The OhioX Tech Tour presented by HMB visits Toledo to talk with technology and innovation leaders in Northwest Ohio. Guest speakers include: Keith Instone of Dexterity User Experience, Gene Powell of Spoke, Molly Reams Thompson of Perrysburg Energy Solutions, and Logan Sander of Midstory.
Press RoomMidstory in the News
Design work is under way to create a master plan in Toledo’s Garfield neighborhood and amend existing urban improvement projects in the Old South End.
One homegrown organization, the media organization Midstory, was recruited to develop the initiative’s public education and awareness campaign.
We’re continuing to catch up with previous guests of The Rough Draft Diaries to see how their doing. This week we check in with Midstory, a nonprofit dedicated to creating an authentic Midwest voice through research, publication, public engagement, and broadcasting. We originally met with Midstory back in February of 2019. And that’s where we’re headed on the Rough Draft Diaries Revisit on FM 91.
Sam Chang is the co-founder at Midstory, Toledo’s Media Thinkhub, a nonprofit that examines, researches and reports on the issues of brain drain, community, and the historical intersections between environment, industry, and technology.
In this episode, we spoke with Sam about why he returned to Toledo after attending Princeton and beginning his career on the East Coast, what exactly is a thinkhub and how their work can help cities like Toledo across the country.
A group of motivated, young Midwestern natives thinks Toledo is great and wants to help the city show it.
Samuel Chang, Logan Sander, and Ruth Chang — graduates of both Sylvania Southview High School and Princeton University — along with Kalamazoo, Mich., native and MIT graduate Alex Lim, all dropped their early careers on the east coast to return to the Midwest and found Midstory, a nonprofit “media thinkhub” that aims to cultivate a love for Toledo among young people and attract outside talent to the area.
Samuel Chang and Logan Sander with Midstory.org Midstory is dedicated to retain, cultivate, and attract youth and the public from disparate segments of post-industrial cities—beginning in the city of Toledo, Ohio—by interweaving stories of science, art, and culture. Our Vision is to have a powerful midstory in the nation, curating a voice for postindustrial communities—toward renewed socio-cultural capital in the Midwest. www.midstory.org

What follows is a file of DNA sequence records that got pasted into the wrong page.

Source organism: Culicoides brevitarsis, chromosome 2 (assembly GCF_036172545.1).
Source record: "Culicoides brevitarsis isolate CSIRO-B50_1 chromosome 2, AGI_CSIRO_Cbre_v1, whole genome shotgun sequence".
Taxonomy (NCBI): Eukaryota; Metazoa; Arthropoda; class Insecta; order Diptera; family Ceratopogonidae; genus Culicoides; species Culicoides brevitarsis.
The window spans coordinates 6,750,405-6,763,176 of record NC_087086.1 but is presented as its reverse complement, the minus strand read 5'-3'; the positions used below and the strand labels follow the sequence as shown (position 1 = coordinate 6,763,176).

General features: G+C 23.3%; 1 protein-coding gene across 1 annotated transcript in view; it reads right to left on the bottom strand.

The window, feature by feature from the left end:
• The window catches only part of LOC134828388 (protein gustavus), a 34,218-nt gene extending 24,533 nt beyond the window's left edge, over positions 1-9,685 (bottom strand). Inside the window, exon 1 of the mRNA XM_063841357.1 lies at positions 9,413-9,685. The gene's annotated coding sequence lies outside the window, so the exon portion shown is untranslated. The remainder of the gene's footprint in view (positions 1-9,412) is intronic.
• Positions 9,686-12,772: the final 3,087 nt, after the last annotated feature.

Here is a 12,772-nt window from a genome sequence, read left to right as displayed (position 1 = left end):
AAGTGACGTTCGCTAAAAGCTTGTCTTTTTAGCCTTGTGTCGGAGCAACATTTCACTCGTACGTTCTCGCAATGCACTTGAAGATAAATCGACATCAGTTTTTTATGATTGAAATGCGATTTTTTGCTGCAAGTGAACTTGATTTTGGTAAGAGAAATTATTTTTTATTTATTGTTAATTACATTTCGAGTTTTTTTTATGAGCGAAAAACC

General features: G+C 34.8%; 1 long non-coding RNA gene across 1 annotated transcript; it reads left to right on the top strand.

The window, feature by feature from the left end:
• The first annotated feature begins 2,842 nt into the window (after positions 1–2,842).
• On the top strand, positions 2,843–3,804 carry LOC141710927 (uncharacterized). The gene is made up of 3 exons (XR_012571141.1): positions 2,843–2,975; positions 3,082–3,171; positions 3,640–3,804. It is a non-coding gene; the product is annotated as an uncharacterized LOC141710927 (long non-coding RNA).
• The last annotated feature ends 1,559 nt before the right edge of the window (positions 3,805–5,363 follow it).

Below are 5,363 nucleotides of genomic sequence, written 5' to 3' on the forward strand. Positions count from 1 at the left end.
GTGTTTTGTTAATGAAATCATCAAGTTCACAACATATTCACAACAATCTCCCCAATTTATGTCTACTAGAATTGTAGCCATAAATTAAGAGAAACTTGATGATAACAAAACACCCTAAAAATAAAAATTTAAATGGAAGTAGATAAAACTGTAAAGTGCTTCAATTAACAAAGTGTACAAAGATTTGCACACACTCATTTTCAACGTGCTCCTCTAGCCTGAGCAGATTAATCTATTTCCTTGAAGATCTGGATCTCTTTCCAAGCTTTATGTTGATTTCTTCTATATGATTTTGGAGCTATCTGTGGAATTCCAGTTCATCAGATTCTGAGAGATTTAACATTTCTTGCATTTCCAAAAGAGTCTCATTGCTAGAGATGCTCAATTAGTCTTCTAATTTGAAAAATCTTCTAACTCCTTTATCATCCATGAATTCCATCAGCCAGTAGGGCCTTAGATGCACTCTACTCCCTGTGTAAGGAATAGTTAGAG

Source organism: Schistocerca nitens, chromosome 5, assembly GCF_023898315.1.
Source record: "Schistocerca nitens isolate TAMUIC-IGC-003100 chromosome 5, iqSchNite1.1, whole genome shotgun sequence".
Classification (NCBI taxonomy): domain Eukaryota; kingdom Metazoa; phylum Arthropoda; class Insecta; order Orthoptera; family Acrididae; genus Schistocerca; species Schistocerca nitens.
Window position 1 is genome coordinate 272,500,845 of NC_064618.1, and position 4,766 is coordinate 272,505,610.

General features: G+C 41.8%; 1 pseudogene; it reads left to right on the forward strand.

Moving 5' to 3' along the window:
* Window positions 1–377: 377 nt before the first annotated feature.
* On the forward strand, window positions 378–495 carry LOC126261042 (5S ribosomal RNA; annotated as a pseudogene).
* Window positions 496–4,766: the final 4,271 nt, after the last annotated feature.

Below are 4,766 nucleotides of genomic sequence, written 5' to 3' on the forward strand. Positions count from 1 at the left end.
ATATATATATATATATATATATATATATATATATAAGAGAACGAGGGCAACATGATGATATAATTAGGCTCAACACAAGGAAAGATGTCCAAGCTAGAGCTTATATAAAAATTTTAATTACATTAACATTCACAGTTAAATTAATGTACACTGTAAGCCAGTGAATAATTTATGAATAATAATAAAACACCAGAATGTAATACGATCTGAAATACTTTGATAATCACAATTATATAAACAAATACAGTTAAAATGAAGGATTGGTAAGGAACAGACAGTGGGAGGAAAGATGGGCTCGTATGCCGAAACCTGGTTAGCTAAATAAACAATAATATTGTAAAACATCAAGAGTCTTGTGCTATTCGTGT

Boyk Law has a new reason to be proud this summer as one of our former interns has returned
home to focus his efforts on making the Toledo area a place where people want to build their lives
In this week’s podcast episode, Logan Sander, Alex Lim, Ruth Chang and Sam Chang talk about returning to Toledo with swanky Ivy League-level educations and founding a storytelling nonprofit. In providing promising young people both local and from around the country with a platform to share stories inspired by life in Toledo, Midstory looks to bolster Northwest Ohio’s self-image with a healthy dose of perspective.
In early March I received an interesting LinkedIn message from an old grade school peer. Her name is Logan Sander, and the last thing I had heard about her was that she had gone off to Princeton, and was back in Toledo to lead a media Thinkhub called Midstory. I was surprised by the entire situation; Logan’s message was to inquire about meeting for coffee, but I couldn’t help wondering why she moved back to Toledo from the East Coast, and why she would want to meet with me, the manager of a Toledo-based band.
After graduating from the GSD, Ruth Chang MArch ’17 is now back in Toledo, Ohio—her hometown—to start a nonprofit invested in the cultural renewal of the Midwestern region. Midstory‘s mission is to inspire, attract, and retain young talent by telling the hidden stories and enacting thought projects and programming in the area. Together with two of her Princeton alumni classmates and one alumnus from MIT, Ruth and her colleagues are on the ground to re-imagine the future of postindustrial towns in the Midwest, beginning in Toledo, Ohio…
Flyover country. Middle America. A cultural desert. These descriptions of America’s Midwest might sting if you’re a native, but, at this point, they are more than likely white noise to you, a ubiquitous background note played by east and west coast media outlets. They either tell a bleak tale of economic destitution, or a romanticized vision of a simpler, more agriculturally based way of life, neither of which exists on the coasts where those stories are written.
Either way, too often, someone else is telling the Midwest’s story. Four young people from this area are trying to change that with Midstory, a nonprofit that launched last year.
In the 1920s, “The Bright Young Things,” or “Bright Young People,” was a nickname given to young aristocrats or socialites in London. They were one of England’s first celebrity cultures. But it’s 2019, and I’m going to reuse the term to describe a different group of people. The young, intelligent, driven, creative individuals behind Midstory.